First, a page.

MA401 REAL ANALYSIS Fall 2003

PROFESSOR: George L. Ashline

TEXTBOOK: Marsden and Hoffman. Elementary Classical Analysis, second edition, W.H. Freeman and Company.

CLASS MEETS: M, W, F from 8:15-9:20 AM in St. Edmund's 105

OFFICE: Jeanmarie 261, Phone: 654-2434

OFFICE HOURS: M,W from 1:30 to 2:30 PM and T,Th from 1:30 to 3 PM; additionally, feel free to make appointments for other times.

HOMEWORK: Problems will be assigned regularly. Each problem set will have a specified due date. LATE PROBLEM SETS WILL NOT BE ACCEPTED. You are strongly encouraged to keep up with the material on your problem sets. If you are having difficulty with some of the new concepts, try to resolve your questions early on before they have a chance to grow. You are welcome to stop by my office to ask questions and discuss what is going on.

QUIZZES: There will be quizzes given on a regular basis. They will cover definitions, examples, and concepts recently introduced and developed during class.

EXAMS: There will be two in-class exams during the semester and a comprehensive final exam. The tentative schedule for the exams is:

 

 

 

Exam 1

 

Friday, October 10

Exam 2

 

Monday, October 24

Final Exam

 

Tuesday, December 16; 9-11:30 AM

 

Absence from an exam without an official excuse will result in no credit being given for that exam. If you know of a conflict with any of the exam times, let me know of it as soon as possible before the exam is to take place.

GRADING: Grades will be based on homework and on the quizzes and exams according to the following distribution:

Homework

 

200 points

Quizzes

 

70 points

Highest semester exams

 

120 points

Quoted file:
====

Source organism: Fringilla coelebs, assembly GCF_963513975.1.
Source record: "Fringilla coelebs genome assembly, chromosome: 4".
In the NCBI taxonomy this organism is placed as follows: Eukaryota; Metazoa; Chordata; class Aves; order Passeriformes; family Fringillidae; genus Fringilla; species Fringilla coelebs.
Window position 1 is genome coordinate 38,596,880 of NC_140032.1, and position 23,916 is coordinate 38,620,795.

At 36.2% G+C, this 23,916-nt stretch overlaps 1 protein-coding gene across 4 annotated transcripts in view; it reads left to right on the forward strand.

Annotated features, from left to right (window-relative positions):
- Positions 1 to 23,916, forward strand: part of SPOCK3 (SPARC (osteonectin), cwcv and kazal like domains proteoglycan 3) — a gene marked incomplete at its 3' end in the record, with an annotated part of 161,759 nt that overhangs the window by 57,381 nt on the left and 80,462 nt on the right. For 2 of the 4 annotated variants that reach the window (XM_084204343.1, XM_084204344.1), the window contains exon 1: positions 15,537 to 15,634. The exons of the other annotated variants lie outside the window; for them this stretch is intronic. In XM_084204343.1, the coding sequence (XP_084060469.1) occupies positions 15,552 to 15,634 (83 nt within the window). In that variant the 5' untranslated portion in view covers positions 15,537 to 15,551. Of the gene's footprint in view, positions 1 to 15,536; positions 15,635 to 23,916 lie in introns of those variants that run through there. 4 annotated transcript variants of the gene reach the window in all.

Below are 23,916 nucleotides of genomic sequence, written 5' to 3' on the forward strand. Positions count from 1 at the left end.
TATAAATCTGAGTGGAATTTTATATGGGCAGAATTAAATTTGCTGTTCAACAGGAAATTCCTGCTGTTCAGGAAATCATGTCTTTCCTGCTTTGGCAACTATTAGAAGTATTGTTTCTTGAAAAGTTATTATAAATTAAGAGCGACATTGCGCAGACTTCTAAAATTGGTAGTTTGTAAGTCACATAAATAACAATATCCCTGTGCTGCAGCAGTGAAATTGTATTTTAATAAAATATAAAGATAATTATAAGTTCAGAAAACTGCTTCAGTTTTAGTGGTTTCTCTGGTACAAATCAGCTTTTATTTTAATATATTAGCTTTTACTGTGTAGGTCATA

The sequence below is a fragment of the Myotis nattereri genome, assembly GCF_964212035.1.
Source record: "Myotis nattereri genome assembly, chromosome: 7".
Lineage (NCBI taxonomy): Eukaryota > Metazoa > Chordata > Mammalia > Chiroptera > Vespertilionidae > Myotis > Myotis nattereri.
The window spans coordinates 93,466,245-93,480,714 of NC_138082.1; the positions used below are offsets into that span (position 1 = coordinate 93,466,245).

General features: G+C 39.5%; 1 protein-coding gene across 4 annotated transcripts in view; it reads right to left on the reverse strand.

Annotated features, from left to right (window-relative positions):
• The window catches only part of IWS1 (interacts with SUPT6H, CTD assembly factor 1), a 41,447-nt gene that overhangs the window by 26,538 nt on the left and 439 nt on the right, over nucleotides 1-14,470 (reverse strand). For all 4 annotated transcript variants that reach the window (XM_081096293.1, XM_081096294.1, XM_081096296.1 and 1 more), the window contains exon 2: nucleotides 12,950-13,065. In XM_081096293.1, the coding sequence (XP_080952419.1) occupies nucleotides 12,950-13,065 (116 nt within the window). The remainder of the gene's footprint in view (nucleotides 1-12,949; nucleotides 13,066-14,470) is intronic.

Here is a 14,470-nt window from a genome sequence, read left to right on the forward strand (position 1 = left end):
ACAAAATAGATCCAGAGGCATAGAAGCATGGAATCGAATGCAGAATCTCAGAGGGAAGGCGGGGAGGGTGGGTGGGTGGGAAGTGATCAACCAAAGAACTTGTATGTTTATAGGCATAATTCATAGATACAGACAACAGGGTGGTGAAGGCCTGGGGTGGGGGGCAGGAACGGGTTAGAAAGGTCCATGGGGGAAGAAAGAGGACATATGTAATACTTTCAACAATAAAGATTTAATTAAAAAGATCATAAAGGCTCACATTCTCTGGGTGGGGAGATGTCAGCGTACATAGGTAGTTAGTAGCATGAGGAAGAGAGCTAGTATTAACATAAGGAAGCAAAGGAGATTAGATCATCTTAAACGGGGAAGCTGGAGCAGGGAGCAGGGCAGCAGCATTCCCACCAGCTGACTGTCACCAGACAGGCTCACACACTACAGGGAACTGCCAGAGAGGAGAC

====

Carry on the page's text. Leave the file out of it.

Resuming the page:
Lowest semester exam

 

60 points

Final exam

 

150 points

Thus, the final grade will be based on a total of 600 points. If there are any changes made in the above information (for example, a test date being moved), it is your responsibility to know them.

LEARNING DISABILITIES: Any student having a documented learning disability that may affect the learning of mathematics is invited to consult privately with me during the first week of the semester so that appropriate arrangements can be made.

ACADEMIC INTEGRITY:  You are reminded of the academic integrity policy of St. Michael's College.  Simply stated, academic integrity requires that the work you complete for this class is your own.  Some examples of offenses against academic integrity include plagiarism, unauthorized assistance, interference, and interference using information technology.  Details about academic integrity offenses and the possbile sanctions resulting from them have been distributed a the beginning of the academic year and also can be found in the Associate Dean's office.

CLASS ATTENDANCE:  The following is taken from pp. 48-49 of the St. Michael's College 2003-2005 Catalogue:

       "Students should understand that the main reason for attending college is to be guided in their learning activities by their professors.  This guidance takes place primarily in the classroom and the laboratory.

        The following policies have been established:

1. Members of the teaching faculty and students are expected to meet all scheduled classes unless prevented from doing so by illness or other emergencies.

2. The instructor of a course may allow absences equal to the number of class meetings per week.  Additional absences will be considered excessive.

3. The instructor may report excessive absences to the Associate Dean of the College, who may warn the student.

4. If absences continue, the Associate Dean of the College may remove the student from class with a failing grade."

 

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